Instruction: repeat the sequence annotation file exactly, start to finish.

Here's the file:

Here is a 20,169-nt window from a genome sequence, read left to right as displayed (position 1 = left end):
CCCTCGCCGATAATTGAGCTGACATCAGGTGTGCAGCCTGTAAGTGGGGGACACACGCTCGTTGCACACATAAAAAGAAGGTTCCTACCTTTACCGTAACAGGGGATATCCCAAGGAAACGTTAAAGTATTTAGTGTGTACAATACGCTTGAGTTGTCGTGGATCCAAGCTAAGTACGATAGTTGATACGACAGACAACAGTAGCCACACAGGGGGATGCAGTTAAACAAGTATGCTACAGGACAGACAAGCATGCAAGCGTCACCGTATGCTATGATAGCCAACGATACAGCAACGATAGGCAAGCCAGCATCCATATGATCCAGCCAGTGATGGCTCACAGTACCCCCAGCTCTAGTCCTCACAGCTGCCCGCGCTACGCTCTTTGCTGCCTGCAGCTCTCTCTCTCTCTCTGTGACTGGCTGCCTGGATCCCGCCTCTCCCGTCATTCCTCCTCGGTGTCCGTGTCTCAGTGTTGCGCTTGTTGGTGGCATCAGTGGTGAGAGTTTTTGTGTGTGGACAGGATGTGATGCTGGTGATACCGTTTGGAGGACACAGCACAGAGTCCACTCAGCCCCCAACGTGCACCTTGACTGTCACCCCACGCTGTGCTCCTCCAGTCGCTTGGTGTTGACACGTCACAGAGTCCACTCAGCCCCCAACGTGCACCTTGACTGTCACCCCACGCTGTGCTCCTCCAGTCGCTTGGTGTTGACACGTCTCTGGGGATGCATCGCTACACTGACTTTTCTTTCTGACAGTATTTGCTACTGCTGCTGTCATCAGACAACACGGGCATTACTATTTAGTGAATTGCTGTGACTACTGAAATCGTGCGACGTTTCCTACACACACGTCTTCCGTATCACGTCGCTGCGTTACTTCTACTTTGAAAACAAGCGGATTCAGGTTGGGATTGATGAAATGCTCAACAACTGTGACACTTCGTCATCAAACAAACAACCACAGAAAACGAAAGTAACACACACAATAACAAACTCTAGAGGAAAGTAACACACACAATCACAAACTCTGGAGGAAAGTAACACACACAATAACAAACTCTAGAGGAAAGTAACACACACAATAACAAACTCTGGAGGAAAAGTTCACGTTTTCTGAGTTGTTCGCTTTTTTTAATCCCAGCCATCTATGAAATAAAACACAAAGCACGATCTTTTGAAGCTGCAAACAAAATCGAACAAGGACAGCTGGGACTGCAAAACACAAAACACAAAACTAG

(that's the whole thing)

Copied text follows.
Here is a 20,169-nt window from a genome sequence, read left to right as displayed (position 1 = left end):
CCCTCGCCGATAATTGAGCTGACATCAGGTGTGCAGCCTGTAAGTGGGGGACACACGCTCGTTGCACACATAAAAAGAAGGTTCCTACCTTTACCGTAACAGGGGATATCCCAAGGAAACGTTAAAGTATTTAGTGTGTACAATACGCTTGAGTTGTCGTGGATCCAAGCTAAGTACGATAGTTGATACGACAGACAACAGTAGCCACACAGGGGGATGCAGTTAAACAAGTATGCTACAGGACAGACAAGCATGCAAGCGTCACCGTATGCTATGATAGCCAACGATACAGCAACGATAGGCAAGCCAGCATCCATATGATCCAGCCAGTGATGGCTCACAGTACCCCCAGCTCTAGTCCTCACAGCTGCCCGCGCTACGCTCTTTGCTGCCTGCAGCTCTCTCTCTCTCTCTGTGACTGGCTGCCTGGATCCCGCCTCTCCCGTCATTCCTCCTCGGTGTCCGTGTCTCAGTGTTGCGCTTGTTGGTGGCATCAGTGGTGAGAGTTTTTGTGTGTGGACAGGATGTGATGCTGGTGATACCGTTTGGAGGACACAGCACAGAGTCCACTCAGCCCCCAACGTGCACCTTGACTGTCACCCCACGCTGTGCTCCTCCAGTCGCTTGGTGTTGACACGTCACAGAGTCCACTCAGCCCCCAACGTGCACCTTGACTGTCACCCCACGCTGTGCTCCTCCAGTCGCTTGGTGTTGACACGTCTCTGGGGATGCATCGCTACACTGACTTTTCTTTCTGACAGTATTTGCTACTGCTGCTGTCATCAGACAACACGGGCATTACTATTTAGTGAATTGCTGTGACTACTGAAATCGTGCGACGTTTCCTACACACACGTCTTCCGTATCACGTCGCTGCGTTACTTCTACTTTGAAAACAAGCGGATTCAGGTTGGGATTGATGAAATGCTCAACAACTGTGACACTTCGTCATCAAACAAACAACCACAGAAAACGAAAGTAACACACACAATAACAAACTCTAGAGGAAAGTAACACACACAATCACAAACTCTGGAGGAAAGTAACACACACAATAACAAACTCTAGAGGAAAGTAACACACACAATAACAAACTCTGGAGGAAAAGTTCACGTTTTCTGAGTTGTTCGCTTTTTTTAATCCCAGCCATCTATGAAATAAAACACAAAGCACGATCTTTTGAAGCTGCAAACAAAATCGAACAAGGACAGCTGGGACTGCAAAACACAAAACACAAAACTAG